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Crisis in the TIC sector in Colombia

The slow recovery of oil prices, the tax reform, the mistrust of consumers, and now a drop in the TIC sector for the eighth consecutive quarter, are causes for the slow growth of the Colombian economy, showing an evident crisis of the economy.

Additionally, since the first quarter of 2015, the sector is growing less than the Colombian economy as a whole, in other words, the Colombian economy has grown less than the GDP for the last three years. For instance, while the last 3 years the Colombian economy has grown at an annual rate of 1.9%, the TIC sector has only grown at a rate of 1.5%, a gap of more than 3 percentage points, confirming the difficult situation of the sector.

If this performance is compared to other sectors (see chart below) it is undoubtedly the worst figure in the last 2 years, except for the mining sector. This behavior is concerning as both the mining and the TIC sector are industries which most impact the economy, slowing the growth of the country and there are now reasons to think this scenario will not improve on the short term.

This administration seems to look the other way to the two main issues of the sector: the slow drop in income and the high market concentration. In regards to the former, it has focused its efforts on TIC mass use and diminishing consumer prices. However, the government has neglected the main indicator of the healthiness of the sector, revenue.

In these two years of decrease, the industry has lost more than 3% of its real revenue [1]. Currently, the sector is enduring a delicate economic scenario and the investment is discouraged due to the loss of revenue. The situation is even more serious if investment in the sector greatly depends on imports of raw material and with a strong dollar of the last months, investment is more costly.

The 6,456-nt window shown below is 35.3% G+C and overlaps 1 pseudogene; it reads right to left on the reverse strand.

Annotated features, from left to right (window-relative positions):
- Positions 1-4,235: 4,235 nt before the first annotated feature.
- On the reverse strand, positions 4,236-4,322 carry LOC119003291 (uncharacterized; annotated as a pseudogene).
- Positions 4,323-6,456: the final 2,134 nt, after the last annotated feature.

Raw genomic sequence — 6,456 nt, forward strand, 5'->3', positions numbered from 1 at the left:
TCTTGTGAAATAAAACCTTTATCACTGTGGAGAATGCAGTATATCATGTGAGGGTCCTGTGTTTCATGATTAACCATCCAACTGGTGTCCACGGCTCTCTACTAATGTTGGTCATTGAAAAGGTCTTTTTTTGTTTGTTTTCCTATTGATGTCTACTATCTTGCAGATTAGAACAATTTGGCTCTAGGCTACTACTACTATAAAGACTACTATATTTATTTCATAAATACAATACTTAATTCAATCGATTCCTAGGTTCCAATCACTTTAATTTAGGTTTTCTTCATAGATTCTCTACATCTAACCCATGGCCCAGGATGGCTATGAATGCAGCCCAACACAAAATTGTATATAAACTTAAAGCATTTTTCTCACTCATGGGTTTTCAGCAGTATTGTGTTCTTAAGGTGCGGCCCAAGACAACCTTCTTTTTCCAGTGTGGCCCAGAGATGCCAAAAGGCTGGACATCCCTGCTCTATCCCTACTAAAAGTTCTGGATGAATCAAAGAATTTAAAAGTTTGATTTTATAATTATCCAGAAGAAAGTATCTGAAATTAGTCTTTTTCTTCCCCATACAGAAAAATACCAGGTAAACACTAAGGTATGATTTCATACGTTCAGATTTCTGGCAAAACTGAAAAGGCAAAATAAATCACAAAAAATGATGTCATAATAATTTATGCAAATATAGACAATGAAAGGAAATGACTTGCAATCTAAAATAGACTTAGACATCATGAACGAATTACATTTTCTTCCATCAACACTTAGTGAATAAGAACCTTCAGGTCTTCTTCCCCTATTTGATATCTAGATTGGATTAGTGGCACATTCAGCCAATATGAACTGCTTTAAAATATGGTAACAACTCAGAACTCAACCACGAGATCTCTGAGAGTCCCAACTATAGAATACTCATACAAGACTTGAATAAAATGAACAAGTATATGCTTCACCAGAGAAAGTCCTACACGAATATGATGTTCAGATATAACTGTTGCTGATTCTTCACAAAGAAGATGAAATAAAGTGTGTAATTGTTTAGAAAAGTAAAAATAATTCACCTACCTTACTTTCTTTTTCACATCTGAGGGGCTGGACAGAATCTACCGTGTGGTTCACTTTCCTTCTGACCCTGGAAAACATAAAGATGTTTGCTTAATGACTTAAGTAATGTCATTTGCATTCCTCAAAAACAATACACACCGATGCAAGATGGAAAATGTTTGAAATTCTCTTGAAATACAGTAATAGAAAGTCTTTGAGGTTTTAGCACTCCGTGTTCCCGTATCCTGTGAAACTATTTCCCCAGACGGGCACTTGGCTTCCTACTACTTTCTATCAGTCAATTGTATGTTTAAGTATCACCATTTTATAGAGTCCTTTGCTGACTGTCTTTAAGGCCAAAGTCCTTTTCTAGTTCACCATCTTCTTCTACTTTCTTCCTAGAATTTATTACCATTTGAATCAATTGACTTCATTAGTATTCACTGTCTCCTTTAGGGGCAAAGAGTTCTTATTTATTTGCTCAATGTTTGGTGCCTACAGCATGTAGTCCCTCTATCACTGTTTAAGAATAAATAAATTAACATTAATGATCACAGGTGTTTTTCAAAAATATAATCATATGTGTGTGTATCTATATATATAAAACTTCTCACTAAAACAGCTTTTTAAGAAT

On the short term, low investment can delay the adoption of new technologies, implementation of infrastructure or deepening of internal gaps. In fact, Colombia has a significant lag with respect to other countries of the region in terms of smartphone and mobile data penetration. For example, in 2017, the country had a smartphone penetration of 41.5%, which is under the Latin American average and below countries such as Chile or Brazil, which have rates between 55% and 70% [2].

Finally, according to the quarterly TIC bulleting of the TIC Ministry, the market is one of the most focused in the country. The largest operator has a market quota and income greater than 50% of many segments of the industry, showing serious shortcomings of the competence. This concentration could feed the low investment of the operators and gravely impact consumer welfare, due to delays in adopting new technologies or for price abuse.

Regional and social strata difference persist

In terms of TIC penetration, Colombian has progressed in mobile telephone coverage and access to mobile and fixed internet. However, there are still great gaps regarding provinces, cities, and socio-economic classes.

The provinces of the south-east of the country such as Vaupés, Guainía, and Amazonas have between 1 and 5 people connected to fixed internet for every 1,000 inhabitants, while Bogotá has 222 for every 1,000. In the municipality of Sabaneta (Province of Antioquia), more than 52.5% of the people are connected to fixed internet.

The differences are also notable if TIC penetration is analyzed due to socioeconomic strata. Strata 1 coverage is very limited due to serious difficulties in coverage and capability to access some TIC services, plus the low available income and the lack of programs to help close that gap.  

Although there are advances in TIC penetration in Colombia, it is essential that the public and private sectors work together to fight against the issues of the sector such as loss of revenue, concentration and the regional and socio-economic gaps.


[1] Calculations based on information from the Banco de la República and National Administrative Department of Statistics (DANE, for its Spanish acronym) National Accounts.

[2] Calculations based on World Bank data and Strategy Analytics.

 

Consejo Editorial